Mr Queally announced himself as a member of the media several times to the arresting officers, showing off his press credential, and they called a supervisor over. The sergeant didn’t budge.

“This is the policy tonight,” he told Mr Queally.

Just two minutes later, LAPD put out a statement on its Twitter account: “As a reminder, members of the media are also to obey the dispersal orders. Members of the media are to use the designated media viewing area.”

Lawyers and a managing editor for the Times contacted the LAPD, and Mr Queally was released after about half an hour, he said, just as he was about to board a transport bus. While Mr Queally said he was not in the media pen, he said that area was so far from the standoff that it would have been impossible to cover the protest.

During the melee, Ms Cagle was arrested while conducting a live-shot on camera. Other reporters, including two for Knock LA, a nonprofit community journalism outlet, were also taken into custody, the news site said on Twitter.

The whole ordeal, Mr Queally said, demonstrates the dangers of police failing to distinguish between demonstrators and members of the media who are merely trying to do their jobs.

“It’s a risk when you’re covering a crowd control situation that you’re going to be among the people police are going after,” he said, but arrests and police violence toward journalists could make some reporters think twice about covering future unrest. 

“If there are less of us willing to put our eyes on these situations,” he said, “what does that open the door to?”

The Washington Post

Register for free to continue reading

Registration is a free and easy way to support our truly independent journalism

By registering, you will also enjoy limited access to Premium articles, exclusive newsletters, commenting, and virtual events with our leading journalists

Please enter a valid email
Please enter a valid email
Must be at least 6 characters, include an upper and lower case character and a number
Must be at least 6 characters, include an upper and lower case character and a number
Must be at least 6 characters, include an upper and lower case character and a number
Please enter your first name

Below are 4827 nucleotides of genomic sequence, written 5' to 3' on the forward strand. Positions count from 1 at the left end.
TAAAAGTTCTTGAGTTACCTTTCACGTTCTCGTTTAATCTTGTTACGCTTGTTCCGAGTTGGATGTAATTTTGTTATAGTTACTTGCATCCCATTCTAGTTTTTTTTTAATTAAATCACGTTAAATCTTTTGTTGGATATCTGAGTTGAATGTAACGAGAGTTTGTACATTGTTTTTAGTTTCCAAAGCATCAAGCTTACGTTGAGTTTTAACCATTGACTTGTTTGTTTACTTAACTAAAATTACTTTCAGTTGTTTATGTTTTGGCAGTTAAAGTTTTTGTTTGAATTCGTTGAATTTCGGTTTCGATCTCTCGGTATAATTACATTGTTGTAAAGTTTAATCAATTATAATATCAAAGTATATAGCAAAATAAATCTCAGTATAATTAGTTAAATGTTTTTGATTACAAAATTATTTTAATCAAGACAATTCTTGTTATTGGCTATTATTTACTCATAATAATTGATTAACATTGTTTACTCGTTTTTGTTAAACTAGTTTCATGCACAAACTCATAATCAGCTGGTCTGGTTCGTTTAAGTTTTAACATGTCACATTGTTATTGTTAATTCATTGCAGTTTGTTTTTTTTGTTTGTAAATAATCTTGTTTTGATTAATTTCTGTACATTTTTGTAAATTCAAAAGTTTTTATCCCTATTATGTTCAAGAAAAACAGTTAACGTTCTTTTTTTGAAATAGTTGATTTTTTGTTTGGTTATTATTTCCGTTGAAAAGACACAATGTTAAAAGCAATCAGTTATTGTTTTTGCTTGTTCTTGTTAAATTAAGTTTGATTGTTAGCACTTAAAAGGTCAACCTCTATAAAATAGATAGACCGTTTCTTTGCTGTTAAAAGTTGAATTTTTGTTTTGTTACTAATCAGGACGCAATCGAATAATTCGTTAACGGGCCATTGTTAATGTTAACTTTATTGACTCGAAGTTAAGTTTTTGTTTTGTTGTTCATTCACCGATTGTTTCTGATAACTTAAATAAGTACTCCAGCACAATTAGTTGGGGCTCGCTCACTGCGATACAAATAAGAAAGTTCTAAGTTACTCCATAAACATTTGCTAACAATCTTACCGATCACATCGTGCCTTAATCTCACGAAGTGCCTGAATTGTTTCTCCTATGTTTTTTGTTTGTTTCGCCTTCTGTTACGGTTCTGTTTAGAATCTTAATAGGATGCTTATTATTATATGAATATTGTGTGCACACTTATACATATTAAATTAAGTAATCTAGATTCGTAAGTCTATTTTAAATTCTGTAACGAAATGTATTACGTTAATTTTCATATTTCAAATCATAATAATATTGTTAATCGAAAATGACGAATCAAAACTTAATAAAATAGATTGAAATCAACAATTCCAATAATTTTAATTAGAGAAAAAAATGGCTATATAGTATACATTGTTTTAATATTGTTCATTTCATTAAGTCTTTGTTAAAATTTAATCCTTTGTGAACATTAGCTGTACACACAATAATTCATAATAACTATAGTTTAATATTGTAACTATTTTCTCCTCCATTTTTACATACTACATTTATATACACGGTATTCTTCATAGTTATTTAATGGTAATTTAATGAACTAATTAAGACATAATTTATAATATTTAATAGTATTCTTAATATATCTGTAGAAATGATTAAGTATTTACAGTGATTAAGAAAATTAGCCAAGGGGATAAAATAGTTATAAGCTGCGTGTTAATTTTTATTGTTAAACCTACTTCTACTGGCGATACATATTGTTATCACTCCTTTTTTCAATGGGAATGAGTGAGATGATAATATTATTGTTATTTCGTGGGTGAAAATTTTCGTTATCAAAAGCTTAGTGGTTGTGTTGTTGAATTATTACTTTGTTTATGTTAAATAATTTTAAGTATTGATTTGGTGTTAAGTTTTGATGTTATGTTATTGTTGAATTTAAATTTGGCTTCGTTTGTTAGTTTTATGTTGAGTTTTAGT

Special characters aren’t allowed
Please enter a name between 1 and 40 characters
Please enter your last name
Special characters aren’t allowed
Please enter a name between 1 and 40 characters
You must be over 18 years old to register
You must be over 18 years old to register
Opt-out-policy
You can opt-out at any time by signing in to your account to manage your preferences. Each email has a link to unsubscribe.

By clicking ‘Create my account’ you confirm that your data has been entered correctly and you have read and agree to our Terms of use, Cookie policy and Privacy notice.

This site is protected by reCAPTCHA and the Google Privacy policy and Terms of service apply.

Already have an account? sign in

By clicking ‘Register’ you confirm that your data has been entered correctly and you have read and agree to our Terms of use, Cookie policy and Privacy notice.

This site is protected by reCAPTCHA and the Google Privacy policy and Terms of service apply.

Register for free to continue reading

Registration is a free and easy way to support our truly independent journalism

By registering, you will also enjoy limited access to Premium articles, exclusive newsletters, commenting, and virtual events with our leading journalists

Already have an account? sign in

By clicking ‘Register’ you confirm that your data has been entered correctly and you have read and agree to our Terms of use, Cookie policy and Privacy notice.

This site is protected by reCAPTCHA and the Google Privacy policy and Terms of service apply.

Join our new commenting forum

Join thought-provoking conversations, follow other Independent readers and see their replies

Comments

Thank you for registering

Please refresh the page or navigate to another page on the site to be automatically logged inPlease refresh your browser to be logged in